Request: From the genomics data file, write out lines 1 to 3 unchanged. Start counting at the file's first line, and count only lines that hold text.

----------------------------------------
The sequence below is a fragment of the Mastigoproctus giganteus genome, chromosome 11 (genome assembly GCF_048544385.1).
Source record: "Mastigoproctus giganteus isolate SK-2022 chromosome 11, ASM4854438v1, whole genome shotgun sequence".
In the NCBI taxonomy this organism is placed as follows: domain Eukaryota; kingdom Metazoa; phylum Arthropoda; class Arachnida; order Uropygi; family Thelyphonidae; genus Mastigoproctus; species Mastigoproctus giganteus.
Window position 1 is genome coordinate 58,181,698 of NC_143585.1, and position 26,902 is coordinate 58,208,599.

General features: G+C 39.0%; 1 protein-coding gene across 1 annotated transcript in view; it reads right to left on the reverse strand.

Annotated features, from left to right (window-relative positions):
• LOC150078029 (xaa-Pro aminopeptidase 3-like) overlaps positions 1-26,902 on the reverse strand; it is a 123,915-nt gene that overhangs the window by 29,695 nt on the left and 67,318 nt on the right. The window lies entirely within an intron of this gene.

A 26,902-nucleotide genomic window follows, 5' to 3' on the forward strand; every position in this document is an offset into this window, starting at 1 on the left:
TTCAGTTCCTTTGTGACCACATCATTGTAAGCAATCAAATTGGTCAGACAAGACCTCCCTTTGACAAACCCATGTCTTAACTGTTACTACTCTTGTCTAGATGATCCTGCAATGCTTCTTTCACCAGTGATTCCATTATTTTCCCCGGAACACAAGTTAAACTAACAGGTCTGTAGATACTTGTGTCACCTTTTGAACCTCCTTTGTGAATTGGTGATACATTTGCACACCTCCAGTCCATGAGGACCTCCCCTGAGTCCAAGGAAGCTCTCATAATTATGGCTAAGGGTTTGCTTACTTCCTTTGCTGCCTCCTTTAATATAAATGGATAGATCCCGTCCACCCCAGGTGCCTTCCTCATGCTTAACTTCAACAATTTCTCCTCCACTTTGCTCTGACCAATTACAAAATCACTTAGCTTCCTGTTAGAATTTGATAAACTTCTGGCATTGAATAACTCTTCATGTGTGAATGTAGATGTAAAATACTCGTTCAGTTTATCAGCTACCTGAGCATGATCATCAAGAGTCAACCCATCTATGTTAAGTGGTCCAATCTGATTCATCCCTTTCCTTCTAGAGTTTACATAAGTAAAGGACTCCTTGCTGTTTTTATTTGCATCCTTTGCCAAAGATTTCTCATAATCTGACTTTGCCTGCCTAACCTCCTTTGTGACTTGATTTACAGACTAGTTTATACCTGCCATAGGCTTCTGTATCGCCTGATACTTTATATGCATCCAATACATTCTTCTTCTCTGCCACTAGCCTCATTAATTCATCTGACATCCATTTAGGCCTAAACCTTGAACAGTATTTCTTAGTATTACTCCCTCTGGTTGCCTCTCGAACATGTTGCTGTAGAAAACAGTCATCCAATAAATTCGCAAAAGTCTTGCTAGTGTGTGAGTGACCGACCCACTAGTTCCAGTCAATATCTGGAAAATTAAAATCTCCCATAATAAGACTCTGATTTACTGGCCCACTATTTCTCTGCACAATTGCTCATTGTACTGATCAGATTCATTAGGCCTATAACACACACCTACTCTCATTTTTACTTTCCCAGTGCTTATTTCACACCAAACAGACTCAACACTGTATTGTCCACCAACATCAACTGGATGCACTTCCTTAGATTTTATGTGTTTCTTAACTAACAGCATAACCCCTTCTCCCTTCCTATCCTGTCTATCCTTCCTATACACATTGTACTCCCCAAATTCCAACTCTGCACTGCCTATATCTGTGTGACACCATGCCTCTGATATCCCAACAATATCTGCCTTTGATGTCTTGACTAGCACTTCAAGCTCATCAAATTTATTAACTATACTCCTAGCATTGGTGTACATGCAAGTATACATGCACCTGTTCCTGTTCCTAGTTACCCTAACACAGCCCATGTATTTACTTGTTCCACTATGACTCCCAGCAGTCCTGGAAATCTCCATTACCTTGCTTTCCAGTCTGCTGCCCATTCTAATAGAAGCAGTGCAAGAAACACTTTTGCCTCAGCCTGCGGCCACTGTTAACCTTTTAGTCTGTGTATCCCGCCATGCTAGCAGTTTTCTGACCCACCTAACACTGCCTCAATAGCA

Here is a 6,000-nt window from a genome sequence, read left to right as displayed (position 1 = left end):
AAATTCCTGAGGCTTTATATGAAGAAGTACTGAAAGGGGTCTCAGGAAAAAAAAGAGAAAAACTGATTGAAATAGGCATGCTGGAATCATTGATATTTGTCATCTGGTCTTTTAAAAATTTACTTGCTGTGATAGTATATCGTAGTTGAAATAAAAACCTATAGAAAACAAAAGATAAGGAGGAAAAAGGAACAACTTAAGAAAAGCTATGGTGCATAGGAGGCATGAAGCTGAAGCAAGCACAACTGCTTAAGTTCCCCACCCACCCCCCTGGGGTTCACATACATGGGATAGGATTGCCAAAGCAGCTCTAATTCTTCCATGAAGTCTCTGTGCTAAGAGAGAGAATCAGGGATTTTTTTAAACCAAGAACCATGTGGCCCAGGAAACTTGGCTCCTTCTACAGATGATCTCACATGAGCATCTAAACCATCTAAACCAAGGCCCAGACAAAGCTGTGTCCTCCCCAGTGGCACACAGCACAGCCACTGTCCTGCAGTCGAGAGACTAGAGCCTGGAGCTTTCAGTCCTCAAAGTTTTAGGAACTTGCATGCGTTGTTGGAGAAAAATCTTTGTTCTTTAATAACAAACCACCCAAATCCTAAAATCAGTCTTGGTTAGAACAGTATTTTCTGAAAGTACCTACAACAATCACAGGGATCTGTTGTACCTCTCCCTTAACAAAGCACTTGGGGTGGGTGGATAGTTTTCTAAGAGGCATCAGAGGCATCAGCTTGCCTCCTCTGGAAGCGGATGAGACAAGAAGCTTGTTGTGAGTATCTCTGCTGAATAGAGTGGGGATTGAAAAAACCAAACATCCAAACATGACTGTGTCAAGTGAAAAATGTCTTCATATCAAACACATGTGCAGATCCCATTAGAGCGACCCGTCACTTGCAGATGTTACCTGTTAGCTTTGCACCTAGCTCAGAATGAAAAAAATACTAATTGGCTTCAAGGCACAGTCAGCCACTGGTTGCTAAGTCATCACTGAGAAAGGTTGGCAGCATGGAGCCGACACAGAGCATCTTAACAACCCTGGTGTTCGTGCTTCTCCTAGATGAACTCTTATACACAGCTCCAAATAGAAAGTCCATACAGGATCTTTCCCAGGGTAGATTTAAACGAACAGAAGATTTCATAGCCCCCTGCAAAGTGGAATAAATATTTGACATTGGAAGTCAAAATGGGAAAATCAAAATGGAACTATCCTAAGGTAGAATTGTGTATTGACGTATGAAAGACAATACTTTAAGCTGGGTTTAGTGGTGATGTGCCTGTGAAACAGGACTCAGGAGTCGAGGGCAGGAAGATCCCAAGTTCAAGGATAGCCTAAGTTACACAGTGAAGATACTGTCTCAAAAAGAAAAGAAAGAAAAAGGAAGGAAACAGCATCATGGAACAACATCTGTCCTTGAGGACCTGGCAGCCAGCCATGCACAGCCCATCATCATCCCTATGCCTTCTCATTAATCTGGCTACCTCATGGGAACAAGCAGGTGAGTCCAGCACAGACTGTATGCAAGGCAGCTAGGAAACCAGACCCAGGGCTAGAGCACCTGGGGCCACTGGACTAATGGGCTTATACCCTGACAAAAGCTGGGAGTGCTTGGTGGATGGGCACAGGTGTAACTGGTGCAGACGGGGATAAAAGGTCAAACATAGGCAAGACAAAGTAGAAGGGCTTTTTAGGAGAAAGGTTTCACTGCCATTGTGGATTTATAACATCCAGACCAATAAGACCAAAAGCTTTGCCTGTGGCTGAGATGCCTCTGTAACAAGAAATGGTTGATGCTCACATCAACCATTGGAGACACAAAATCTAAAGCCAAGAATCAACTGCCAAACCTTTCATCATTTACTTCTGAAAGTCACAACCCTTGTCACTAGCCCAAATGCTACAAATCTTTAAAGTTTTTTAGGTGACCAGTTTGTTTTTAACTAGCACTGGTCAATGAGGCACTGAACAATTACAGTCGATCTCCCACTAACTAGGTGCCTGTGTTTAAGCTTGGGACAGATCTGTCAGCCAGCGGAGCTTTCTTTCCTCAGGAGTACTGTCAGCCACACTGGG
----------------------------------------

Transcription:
The sequence below is a fragment of the Mastigoproctus giganteus genome, chromosome 11 (genome assembly GCF_048544385.1).
Source record: "Mastigoproctus giganteus isolate SK-2022 chromosome 11, ASM4854438v1, whole genome shotgun sequence".
In the NCBI taxonomy this organism is placed as follows: domain Eukaryota; kingdom Metazoa; phylum Arthropoda; class Arachnida; order Uropygi; family Thelyphonidae; genus Mastigoproctus; species Mastigoproctus giganteus.